These hills are grass covered and rolling, and they are lovely beyond any singing of it. Paton, pg. 33) Yet, with all the beauty of the land there are still things being done to it that are destructive. One of these things is all the mining for gold and other natural resources. Are these the mines, those with flat hills in the distance? That is the rock out f the mines, umfundisi. The gold has been taken out of it. (Paton, pg. 46) The Apartheid government makes sure that they enjoy all the profit of these mines at the expense of native labor. Natives get paid very little money for working hard to discover gold, while others make great profits.

The same can be said for American companies that find immigrant workers to work in the factories. These companies know that they can get away with paying low wages to get the work done and then sell for high profits. (Immigrant worker,pg. 3) When more gold is discovered as seen in chapter 23, the Stock Exchange is extremely happy. Shares go up guaranteeing more money for shareholders, but less money for the workers. Since the natives hardly have enough money to eat they surely dont have enough money to buy shares.

In the end the land is being stripped of its natural resources and the native people are still suffering. Another aspect of the land that is being destroyed is the farm land. The cause is native people not taking care of the land because it requires time and money. The land in Ndotsheni has turned barren and the soil is eroding. James Jarvis blames this on uneducated native farmers and not enough labor. he fields were eroded and barren each new field extended the devastation. Something might have been done, if these people had only learned how to fight erosion…. he people were ignorant and knew nothing about farming methods. (Paton, pg. 162) The reason the natives knew nothing about farming was because they only farmed for food. They didnt understand the techniques of farming because it cost money to make sure the land was treated properly.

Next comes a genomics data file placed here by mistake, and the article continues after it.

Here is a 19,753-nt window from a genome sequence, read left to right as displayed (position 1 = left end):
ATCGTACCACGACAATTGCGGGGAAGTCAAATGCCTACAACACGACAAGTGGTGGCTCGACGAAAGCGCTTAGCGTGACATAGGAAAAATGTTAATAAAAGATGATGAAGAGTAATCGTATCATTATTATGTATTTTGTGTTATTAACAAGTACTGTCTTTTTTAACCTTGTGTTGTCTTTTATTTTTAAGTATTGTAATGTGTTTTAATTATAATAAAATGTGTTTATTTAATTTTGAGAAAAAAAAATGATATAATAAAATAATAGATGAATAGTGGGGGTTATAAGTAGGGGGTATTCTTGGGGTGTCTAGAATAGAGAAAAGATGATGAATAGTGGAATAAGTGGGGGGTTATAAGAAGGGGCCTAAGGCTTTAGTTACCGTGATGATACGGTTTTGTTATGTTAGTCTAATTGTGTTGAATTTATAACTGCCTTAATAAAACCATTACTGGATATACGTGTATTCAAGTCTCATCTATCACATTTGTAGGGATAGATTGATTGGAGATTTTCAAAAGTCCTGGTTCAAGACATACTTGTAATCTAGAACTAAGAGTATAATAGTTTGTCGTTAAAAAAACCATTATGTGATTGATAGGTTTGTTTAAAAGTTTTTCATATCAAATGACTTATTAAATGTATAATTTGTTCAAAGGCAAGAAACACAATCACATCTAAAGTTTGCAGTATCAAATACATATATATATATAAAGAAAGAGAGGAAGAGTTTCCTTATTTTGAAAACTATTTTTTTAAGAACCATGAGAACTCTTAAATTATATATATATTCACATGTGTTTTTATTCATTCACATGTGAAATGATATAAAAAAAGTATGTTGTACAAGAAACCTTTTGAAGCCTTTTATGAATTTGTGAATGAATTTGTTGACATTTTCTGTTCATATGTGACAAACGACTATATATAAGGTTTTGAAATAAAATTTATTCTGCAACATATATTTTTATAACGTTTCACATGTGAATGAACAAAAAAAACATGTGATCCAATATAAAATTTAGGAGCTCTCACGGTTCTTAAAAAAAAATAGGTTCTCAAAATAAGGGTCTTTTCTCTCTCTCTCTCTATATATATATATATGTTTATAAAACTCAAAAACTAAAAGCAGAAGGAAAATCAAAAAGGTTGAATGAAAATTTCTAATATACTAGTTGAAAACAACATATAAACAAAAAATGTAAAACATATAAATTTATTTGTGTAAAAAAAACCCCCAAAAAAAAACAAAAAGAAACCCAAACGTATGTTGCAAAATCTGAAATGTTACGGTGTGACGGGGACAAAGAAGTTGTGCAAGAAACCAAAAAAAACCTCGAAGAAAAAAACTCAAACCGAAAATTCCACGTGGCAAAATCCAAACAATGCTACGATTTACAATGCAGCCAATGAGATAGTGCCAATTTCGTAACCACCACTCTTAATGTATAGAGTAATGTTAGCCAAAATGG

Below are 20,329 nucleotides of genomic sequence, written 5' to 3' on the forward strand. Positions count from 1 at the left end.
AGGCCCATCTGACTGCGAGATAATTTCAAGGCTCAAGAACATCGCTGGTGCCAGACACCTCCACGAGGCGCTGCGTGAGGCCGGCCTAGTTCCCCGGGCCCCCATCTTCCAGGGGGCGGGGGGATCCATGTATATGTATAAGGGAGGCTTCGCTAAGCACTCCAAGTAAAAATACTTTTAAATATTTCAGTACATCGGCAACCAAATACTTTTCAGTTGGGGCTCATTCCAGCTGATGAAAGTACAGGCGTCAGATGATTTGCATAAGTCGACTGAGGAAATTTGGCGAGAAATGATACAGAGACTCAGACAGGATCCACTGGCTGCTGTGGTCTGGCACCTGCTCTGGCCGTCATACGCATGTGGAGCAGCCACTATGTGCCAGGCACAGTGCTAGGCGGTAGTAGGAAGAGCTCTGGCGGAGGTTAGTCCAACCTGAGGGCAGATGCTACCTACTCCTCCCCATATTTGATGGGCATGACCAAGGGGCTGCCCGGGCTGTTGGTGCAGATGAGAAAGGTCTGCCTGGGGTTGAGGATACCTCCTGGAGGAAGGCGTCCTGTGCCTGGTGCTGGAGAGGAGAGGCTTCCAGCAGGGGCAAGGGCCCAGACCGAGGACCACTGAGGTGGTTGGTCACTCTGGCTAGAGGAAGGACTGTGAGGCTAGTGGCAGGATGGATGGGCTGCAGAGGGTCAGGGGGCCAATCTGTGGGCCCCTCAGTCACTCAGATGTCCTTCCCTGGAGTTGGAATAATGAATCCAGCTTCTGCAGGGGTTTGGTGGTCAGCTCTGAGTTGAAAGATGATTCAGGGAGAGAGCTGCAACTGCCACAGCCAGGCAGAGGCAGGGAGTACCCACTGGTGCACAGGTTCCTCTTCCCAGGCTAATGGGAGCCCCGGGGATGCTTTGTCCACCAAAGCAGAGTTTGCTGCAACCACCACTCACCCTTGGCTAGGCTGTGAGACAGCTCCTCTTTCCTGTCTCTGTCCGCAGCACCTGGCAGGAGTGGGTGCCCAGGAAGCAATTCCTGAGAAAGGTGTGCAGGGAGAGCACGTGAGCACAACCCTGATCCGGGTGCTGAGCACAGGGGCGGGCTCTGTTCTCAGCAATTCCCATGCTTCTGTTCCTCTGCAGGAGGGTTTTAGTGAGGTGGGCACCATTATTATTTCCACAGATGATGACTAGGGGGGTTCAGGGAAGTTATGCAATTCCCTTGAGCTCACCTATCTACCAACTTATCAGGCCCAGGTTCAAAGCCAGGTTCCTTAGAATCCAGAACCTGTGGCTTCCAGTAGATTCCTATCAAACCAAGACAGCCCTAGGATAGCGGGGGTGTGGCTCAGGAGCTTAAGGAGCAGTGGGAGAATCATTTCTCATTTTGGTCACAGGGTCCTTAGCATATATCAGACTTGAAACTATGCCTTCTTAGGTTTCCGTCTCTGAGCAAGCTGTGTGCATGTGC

Also people would leave to country environment to go find work in the cities. It meant that there wasnt enough hands to do all the necessary work to revent the destruction to the land. The work was done my old men and women, and when the grown men came back from the mines and towns, they sat in the sun and drank their liquor. Paton,pg. 163) Over all the land was being abused because no one provided the money or the necessary means of preventing erosion and drought. When the Native Americans were removed from the lands they were familiar with, they had to discover new methods of survival. (The Volume Library,pg 1234) This meant they had to learn a different environment and devise new ways to take care of it. After the Native Americans left heir homelands the Europeans were oblivious to the methods of taking care of the land.

In the same ways the natives in the land of South Africa had no way of knowing how to take care of their land. The only effective way of helping some of the problems caused by racial oppression is to cross racial boundaries. Steven Kumalo and James Jarvis try to mend the broken racial relations in South Africa by putting down their fears and crossing racial boundaries. After learning that his son Arthur had been murdered by a native, James Jarvis is heartbroken. He begins to read his sons writings and learns new things about his son.

Leave a Comment